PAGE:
The institute occasionally has found that training philosophies were in conflict with program activities or philosophies. "The solution was to get higher-level supervisors into the training," Delano explains. Trainers also allow participants to say, "That's not how we do it."

"We allow different philosophies to merge," Delano says, "or we explain they can be different and still be good practice."

Key Developments and Strategies

In addition to the improvements the institute has made along the way, it has adopted additional changes that have helped the training programs flourish. For example:
  • The institute hired a highly qualified administrative assistant.

  • The institute seeks feedback about the need for additional training and ideas for new courses; these participant evaluations are a primary vehicle for moving the institute forward.

  • When the institute created its residential training cabinet, getting program directors involved was challenging because of their lack of availability. "As a result, we decided to staff the cabinet with milieu directors," Delano explains, "because they're the ones sending people to training."

  • The institute decided to deliver courses at a local hotel to remove supervisors from their everyday work environments.

  • An element of the program asks that participants create action plans. At the end of each three-day course, participants must announce two action plans they will work on during the next four months, such as redoing a manual or a meeting structure. Over the last three years, 88% of participants report they have implemented their action plans, and 73% say they have seen significant positives coming from them.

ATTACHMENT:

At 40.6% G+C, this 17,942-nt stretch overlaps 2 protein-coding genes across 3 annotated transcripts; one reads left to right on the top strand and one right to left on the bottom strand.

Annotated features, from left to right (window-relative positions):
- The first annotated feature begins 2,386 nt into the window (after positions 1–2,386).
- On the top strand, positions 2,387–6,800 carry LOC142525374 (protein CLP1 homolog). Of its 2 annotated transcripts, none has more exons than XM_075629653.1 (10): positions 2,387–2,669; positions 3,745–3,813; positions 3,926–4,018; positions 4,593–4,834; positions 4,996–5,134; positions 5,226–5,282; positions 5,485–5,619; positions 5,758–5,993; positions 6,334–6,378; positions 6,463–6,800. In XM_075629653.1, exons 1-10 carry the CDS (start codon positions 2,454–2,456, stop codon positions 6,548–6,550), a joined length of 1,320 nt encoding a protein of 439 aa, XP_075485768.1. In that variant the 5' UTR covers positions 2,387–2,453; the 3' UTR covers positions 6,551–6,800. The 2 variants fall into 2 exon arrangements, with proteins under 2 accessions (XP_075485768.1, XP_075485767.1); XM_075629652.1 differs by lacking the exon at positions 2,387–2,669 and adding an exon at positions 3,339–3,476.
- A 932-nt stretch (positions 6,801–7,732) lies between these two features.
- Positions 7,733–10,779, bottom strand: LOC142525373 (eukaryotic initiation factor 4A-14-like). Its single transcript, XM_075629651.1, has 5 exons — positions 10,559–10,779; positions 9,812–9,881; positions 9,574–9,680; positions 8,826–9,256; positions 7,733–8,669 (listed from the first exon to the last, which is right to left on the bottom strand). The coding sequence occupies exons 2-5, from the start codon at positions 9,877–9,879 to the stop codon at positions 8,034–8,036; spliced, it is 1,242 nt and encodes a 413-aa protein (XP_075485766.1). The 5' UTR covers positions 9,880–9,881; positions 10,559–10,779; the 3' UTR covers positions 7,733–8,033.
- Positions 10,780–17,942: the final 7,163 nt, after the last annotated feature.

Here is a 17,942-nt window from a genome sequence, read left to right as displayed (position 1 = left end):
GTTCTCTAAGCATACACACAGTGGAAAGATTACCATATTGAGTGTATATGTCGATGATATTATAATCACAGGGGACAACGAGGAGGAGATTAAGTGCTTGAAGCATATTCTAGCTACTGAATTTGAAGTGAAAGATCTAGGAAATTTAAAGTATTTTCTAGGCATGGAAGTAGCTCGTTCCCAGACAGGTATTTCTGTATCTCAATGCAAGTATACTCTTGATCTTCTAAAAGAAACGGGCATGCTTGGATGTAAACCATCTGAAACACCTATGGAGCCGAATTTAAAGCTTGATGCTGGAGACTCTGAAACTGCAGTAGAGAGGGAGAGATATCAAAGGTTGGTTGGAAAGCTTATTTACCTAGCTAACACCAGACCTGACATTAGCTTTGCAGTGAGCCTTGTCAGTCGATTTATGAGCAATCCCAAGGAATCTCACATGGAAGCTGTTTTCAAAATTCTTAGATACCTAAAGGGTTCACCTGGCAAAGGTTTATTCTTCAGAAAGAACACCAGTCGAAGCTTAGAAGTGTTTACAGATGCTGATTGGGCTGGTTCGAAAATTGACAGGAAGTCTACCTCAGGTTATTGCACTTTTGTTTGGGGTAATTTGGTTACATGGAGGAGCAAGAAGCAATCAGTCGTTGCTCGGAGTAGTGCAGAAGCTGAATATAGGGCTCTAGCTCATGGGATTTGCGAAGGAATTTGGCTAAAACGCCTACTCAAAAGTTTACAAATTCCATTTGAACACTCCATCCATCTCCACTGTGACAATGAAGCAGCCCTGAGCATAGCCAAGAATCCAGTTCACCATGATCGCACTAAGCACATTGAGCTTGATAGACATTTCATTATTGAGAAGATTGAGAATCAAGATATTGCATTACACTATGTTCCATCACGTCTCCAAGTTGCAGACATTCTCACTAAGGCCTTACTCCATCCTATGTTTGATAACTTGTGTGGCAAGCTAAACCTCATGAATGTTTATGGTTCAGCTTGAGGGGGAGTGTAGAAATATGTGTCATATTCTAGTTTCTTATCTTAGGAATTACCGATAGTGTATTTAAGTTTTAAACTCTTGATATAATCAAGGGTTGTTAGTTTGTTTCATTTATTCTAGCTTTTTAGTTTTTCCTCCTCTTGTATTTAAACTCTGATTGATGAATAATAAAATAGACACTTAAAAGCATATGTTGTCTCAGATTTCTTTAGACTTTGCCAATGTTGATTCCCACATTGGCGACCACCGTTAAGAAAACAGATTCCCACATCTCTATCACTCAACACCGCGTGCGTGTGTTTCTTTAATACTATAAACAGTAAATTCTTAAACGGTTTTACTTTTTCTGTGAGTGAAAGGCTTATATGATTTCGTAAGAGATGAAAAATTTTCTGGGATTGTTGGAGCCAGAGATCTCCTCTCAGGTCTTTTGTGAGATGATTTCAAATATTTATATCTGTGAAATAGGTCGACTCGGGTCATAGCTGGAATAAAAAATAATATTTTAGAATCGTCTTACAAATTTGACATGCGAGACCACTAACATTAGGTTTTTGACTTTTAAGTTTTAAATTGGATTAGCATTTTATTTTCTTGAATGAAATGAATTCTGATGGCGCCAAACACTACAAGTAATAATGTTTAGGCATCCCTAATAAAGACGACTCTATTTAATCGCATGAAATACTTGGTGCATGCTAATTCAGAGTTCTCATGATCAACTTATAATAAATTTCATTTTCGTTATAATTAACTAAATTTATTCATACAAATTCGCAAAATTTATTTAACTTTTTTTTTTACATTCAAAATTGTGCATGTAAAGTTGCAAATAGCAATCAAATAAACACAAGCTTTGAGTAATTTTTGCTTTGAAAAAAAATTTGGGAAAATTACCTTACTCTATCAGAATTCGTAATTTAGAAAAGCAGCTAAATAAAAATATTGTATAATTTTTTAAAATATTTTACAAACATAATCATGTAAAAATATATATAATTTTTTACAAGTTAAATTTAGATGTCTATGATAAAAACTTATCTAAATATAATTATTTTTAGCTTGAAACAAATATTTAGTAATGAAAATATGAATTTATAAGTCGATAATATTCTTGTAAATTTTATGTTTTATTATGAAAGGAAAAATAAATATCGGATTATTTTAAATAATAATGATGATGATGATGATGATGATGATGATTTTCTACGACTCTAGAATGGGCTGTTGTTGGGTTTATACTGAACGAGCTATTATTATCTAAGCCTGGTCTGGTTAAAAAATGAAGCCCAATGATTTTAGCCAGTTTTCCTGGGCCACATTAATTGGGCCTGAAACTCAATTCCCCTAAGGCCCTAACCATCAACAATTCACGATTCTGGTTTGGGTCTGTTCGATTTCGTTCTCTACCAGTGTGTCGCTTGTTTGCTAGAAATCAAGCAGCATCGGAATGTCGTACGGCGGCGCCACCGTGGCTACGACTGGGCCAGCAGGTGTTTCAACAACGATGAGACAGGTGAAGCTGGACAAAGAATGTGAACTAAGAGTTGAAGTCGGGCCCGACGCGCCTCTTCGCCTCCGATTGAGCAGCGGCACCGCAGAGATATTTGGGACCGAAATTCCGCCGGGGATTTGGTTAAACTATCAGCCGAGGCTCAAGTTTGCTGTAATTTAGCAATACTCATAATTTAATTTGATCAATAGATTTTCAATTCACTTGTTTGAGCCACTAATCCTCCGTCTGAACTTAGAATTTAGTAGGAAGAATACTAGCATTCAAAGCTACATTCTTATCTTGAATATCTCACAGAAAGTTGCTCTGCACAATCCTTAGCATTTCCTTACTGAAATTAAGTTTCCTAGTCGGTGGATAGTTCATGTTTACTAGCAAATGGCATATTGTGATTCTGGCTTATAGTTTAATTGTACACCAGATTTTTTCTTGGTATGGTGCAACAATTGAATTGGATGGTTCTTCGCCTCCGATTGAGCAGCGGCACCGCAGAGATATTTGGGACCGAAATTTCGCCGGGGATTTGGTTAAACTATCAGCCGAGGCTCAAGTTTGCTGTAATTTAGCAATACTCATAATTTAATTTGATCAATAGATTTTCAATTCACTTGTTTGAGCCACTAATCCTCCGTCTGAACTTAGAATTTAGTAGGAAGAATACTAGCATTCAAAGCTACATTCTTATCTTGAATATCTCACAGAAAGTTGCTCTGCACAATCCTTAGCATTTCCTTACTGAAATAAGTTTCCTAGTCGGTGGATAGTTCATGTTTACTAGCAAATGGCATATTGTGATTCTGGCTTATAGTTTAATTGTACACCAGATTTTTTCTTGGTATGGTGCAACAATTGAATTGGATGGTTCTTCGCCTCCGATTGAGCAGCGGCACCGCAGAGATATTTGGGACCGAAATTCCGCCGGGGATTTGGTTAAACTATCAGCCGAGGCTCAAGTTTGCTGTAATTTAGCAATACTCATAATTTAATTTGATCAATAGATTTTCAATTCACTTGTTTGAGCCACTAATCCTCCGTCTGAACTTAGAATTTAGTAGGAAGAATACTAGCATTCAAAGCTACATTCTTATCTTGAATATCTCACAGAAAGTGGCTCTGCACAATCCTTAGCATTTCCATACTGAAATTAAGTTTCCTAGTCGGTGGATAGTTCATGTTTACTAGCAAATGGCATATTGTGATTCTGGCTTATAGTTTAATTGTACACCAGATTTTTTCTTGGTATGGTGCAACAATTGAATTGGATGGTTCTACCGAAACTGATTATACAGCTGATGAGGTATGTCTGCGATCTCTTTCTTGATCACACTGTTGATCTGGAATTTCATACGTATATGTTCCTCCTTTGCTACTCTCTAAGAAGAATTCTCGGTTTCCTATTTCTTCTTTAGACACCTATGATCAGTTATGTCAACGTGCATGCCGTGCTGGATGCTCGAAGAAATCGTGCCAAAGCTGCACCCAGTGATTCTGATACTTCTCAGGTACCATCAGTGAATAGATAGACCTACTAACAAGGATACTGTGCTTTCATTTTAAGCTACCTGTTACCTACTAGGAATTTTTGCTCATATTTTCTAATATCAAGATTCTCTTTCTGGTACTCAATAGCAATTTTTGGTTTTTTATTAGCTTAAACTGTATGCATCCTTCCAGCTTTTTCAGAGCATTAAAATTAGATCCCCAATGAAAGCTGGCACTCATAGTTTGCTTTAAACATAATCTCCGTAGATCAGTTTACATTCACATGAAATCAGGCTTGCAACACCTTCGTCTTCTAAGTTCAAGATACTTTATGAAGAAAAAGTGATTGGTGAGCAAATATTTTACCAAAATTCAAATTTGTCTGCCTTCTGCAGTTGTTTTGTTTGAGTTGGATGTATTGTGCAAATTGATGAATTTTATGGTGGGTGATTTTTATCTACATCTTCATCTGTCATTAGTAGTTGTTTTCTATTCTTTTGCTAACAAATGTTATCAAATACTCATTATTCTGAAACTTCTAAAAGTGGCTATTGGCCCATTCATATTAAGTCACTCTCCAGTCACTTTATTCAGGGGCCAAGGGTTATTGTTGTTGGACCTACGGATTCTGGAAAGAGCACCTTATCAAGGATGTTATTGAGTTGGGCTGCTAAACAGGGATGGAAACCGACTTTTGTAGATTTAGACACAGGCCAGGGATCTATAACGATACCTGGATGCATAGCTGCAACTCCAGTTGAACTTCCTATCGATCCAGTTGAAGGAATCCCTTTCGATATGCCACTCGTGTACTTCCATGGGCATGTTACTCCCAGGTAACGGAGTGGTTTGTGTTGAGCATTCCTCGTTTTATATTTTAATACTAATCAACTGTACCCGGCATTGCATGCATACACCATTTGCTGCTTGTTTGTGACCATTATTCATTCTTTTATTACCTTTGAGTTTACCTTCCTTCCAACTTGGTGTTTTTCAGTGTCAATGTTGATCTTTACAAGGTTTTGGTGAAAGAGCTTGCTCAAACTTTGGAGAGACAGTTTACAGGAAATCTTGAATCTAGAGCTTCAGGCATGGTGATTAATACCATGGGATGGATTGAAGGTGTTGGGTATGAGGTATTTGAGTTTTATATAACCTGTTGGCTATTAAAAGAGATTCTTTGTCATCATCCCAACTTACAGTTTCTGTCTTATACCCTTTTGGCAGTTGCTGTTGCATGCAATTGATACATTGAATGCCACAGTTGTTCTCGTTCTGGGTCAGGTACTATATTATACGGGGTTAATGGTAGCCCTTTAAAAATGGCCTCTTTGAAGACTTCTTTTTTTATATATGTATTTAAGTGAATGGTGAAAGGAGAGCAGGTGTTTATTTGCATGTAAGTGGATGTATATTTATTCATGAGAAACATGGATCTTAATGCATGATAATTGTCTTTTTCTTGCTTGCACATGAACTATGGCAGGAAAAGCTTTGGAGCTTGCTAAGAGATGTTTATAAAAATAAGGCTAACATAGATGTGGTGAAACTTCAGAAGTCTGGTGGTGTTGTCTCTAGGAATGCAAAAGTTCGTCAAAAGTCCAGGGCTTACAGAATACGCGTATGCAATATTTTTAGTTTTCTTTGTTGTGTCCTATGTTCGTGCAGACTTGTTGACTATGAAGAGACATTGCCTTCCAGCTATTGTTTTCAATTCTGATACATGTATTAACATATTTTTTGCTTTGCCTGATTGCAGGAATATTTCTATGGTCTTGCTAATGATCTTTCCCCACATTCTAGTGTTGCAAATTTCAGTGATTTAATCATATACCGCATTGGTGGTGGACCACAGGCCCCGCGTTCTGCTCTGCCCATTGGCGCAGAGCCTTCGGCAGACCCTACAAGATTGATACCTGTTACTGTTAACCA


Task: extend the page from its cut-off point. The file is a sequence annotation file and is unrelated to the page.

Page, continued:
• To provide better customer service, the institute began scheduling more courses on weekends and evenings. This opened the door to larger audiences since many supervisors can't get away from work during the day.

  • JBFCS has moved to expand the program's availability to more supervisors. The original audience was residential milieu supervisors, but now the program has expanded to clinical supervisors, supervisors of nonresidential programs, support service supervisors, shift supervisors, human resource specialists, art therapists, intern supervisors, and even employees being groomed to be supervisors. "Widening the audience enriches the training because of different backgrounds, levels, and experiences," Delano reports.
Since the institute opened the course to those being groomed as supervisors, for example, three participants have become supervisors, four are still being groomed, and two decided not to become supervisors because the course helped them realize they didn't want to become supervisors after all. "We think this is actually a good result," Delano says. "We didn't end up promoting people who shouldn't be promoted."